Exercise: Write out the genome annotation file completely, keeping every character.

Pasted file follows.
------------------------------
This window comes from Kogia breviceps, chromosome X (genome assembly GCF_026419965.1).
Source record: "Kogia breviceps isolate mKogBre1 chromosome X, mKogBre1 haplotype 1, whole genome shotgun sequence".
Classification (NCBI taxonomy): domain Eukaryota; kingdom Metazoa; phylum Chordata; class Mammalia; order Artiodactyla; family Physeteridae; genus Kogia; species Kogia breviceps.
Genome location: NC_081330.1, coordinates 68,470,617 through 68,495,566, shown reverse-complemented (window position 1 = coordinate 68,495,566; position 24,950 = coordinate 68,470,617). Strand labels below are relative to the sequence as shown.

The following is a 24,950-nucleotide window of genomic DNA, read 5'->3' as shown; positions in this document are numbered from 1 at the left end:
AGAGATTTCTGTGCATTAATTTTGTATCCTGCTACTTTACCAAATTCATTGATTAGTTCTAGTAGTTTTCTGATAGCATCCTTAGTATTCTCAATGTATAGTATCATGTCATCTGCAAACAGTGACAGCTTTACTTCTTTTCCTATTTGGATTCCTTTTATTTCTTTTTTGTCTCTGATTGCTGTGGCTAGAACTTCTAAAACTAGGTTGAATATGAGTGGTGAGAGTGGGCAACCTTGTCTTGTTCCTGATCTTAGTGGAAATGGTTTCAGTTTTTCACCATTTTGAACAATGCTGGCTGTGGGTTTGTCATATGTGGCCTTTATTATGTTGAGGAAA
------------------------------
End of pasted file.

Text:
This window comes from Kogia breviceps, chromosome X (genome assembly GCF_026419965.1).
Source record: "Kogia breviceps isolate mKogBre1 chromosome X, mKogBre1 haplotype 1, whole genome shotgun sequence".
Classification (NCBI taxonomy): domain Eukaryota; kingdom Metazoa; phylum Chordata; class Mammalia; order Artiodactyla; family Physeteridae; genus Kogia; species Kogia breviceps.
Genome location: NC_081330.1, coordinates 68,470,617 through 68,495,566, shown reverse-complemented (window position 1 = coordinate 68,495,566; position 24,950 = coordinate 68,470,617). Strand labels below are relative to the sequence as shown.

The following is a 24,950-nucleotide window of genomic DNA, read 5'->3' as shown; positions in this document are numbered from 1 at the left end:
AGAGATTTCTGTGCATTAATTTTGTATCCTGCTACTTTACCAAATTCATTGATTAGTTCTAGTAGTTTTCTGATAGCATCCTTAGTATTCTCAATGTATAGTATCATGTCATCTGCAAACAGTGACAGCTTTACTTCTTTTCCTATTTGGATTCCTTTTATTTCTTTTTTGTCTCTGATTGCTGTGGCTAGAACTTCTAAAACTAGGTTGAATATGAGTGGTGAGAGTGGGCAACCTTGTCTTGTTCCTGATCTTAGTGGAAATGGTTTCAGTTTTTCACCATTTTGAACAATGCTGGCTGTGGGTTTGTCATATGTGGCCTTTATTATGTTGAGGAAA